The goal to work toward is two hours and 30 minutes of moderate intensity exercise a week. This is usually spread out throughout the week in doable moments of activity, 20-30 minutes at a time, or even shorter intervals. A simple step is to increase daily walking. Using a gradual approach to increase activity is most likely to be successful. You should partner with your healthcare practitioner to determine the best type of exercise program.
Adequate sleep promotes maintenance of a healthy weight. Most individuals require about seven hours of sleep each night. Many studies suggest that irregular sleep patterns, eating before sleep and short sleep duration are all linked to obesity. Also, individuals with obesity are more likely to have sleep apnea, which may be found with high blood pressure and CKD. Symptoms of sleep apnea are daytime sleepiness, lack of feeling refreshed after sleep, loud snoring and periods of not breathing during sleep.
Pharmaceutical treatment of obesity in the context of CKD
It is best to try to avoid drug therapy and focus first on the previous interventions mentioned. Drug therapy may be used to augment the previously mentioned interventions and should only be used under the supervision of a treating clinician.
Surgical treatment of obesity in the context of CKD
Weight-loss surgery is used to treat severe obesity for individuals with a BMI greater than 40 or a BMI greater than 35 with diabetes or any other obesity-related condition. The substantial weight-loss often reported may result in improvements in blood sugar and blood pressure and a resolution of hypertension. Preliminary results suggest such surgery can improve the levels of albumin in the urine for patients with CKD.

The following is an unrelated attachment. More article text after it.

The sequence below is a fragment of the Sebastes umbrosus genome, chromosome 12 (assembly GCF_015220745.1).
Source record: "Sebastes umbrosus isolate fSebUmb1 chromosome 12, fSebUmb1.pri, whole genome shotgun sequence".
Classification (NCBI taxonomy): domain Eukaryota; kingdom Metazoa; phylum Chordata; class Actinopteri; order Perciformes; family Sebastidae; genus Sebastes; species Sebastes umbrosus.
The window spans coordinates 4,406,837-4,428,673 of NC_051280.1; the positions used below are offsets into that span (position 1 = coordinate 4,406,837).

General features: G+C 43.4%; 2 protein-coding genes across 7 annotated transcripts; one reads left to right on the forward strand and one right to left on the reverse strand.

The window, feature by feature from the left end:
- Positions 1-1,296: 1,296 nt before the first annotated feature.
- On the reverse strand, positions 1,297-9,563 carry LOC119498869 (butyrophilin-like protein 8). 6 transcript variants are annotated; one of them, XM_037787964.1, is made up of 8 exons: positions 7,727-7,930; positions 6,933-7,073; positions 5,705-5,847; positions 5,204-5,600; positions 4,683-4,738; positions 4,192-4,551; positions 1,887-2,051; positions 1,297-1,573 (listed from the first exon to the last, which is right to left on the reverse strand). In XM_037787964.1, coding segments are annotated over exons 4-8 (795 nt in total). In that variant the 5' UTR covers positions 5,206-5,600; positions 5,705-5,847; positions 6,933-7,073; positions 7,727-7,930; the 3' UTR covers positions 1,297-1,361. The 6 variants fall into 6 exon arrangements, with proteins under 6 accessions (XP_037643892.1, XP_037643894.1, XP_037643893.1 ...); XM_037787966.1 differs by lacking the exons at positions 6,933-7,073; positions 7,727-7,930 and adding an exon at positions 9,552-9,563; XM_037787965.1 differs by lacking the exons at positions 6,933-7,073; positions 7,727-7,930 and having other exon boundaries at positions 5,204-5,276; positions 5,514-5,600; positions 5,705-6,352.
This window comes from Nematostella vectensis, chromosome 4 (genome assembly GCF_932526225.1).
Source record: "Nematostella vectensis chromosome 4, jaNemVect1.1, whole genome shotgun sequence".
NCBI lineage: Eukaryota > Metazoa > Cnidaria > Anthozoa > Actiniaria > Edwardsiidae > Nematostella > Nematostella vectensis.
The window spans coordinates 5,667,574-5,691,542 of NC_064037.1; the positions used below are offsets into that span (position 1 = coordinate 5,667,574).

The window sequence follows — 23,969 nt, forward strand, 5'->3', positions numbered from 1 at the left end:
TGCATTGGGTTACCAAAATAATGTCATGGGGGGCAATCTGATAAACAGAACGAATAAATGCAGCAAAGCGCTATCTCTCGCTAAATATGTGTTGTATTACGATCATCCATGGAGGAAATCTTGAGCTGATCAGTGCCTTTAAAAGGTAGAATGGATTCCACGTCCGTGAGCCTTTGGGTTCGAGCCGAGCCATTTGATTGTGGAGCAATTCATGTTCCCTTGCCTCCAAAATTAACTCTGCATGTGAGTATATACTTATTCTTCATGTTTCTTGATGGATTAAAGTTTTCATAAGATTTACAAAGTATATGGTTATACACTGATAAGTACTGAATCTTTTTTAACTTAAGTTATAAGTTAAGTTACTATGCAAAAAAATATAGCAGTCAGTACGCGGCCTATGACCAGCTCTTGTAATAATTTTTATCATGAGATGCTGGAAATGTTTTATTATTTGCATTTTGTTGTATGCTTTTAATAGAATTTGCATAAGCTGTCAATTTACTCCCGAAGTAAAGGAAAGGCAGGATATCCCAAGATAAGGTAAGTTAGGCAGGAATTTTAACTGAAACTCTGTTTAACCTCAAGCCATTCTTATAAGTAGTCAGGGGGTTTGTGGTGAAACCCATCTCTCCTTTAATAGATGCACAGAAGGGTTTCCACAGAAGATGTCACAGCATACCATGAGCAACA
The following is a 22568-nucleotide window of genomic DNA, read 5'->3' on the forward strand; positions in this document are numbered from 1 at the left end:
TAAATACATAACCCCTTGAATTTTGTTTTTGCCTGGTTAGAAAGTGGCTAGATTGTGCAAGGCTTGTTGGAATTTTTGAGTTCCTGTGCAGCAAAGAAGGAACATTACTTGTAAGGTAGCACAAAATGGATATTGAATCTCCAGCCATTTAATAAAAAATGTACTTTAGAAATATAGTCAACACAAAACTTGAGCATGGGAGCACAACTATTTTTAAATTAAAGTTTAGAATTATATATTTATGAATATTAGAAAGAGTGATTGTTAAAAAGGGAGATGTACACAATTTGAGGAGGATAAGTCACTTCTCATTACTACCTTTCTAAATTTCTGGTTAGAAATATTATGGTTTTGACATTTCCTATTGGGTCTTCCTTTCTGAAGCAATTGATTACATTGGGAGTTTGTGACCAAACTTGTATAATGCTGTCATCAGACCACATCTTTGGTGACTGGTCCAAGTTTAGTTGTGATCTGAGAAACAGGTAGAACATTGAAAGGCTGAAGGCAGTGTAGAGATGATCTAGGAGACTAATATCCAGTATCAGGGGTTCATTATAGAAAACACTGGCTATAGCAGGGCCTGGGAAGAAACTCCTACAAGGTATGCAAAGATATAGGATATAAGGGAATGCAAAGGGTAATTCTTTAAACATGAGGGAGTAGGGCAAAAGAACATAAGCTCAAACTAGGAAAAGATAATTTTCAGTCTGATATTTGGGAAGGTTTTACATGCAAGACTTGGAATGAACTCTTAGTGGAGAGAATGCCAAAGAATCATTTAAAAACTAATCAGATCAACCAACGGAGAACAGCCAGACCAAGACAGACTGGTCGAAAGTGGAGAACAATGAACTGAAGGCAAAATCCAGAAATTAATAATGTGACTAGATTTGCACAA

Research is ongoing to assess the effects of this treatment in patients with CKD. Weight-loss surgery has an added benefit for the CKD patient affected by obesity, as it increases the chances to qualify for a kidney transplant, since obesity may limit access to kidney transplantation as a treatment for chronic kidney failure.
Healthy lifestyle and an environment promoting healthy eating and physical activity will help in the prevention and treatment of obesity. Moreover, healthy body weight will reduce the risk of major chronic diseases, diabetes, high blood pressure, CKD and cardiovascular disease. Increasing awareness of CKD among overweight patients and healthcare professionals alike will help spread the word that CKD is preventable, harmful and treatable.
About the Authors:
Sharon Stall, RD, MPH, is a registered dietitian and board certified specialist in renal nutrition. Her passion is professional and patient education to stop and delay progression of CKD. She is a doctoral student in health practice research at the School of Nursing, University of Rochester Medical Center.
Joseph A. Vassalotti, MD, is chief medical officer of the National Kidney Foundation. He also is an associate clinical professor of medicine in the division of nephrology at Mount Sinai School of Medicine in New York City.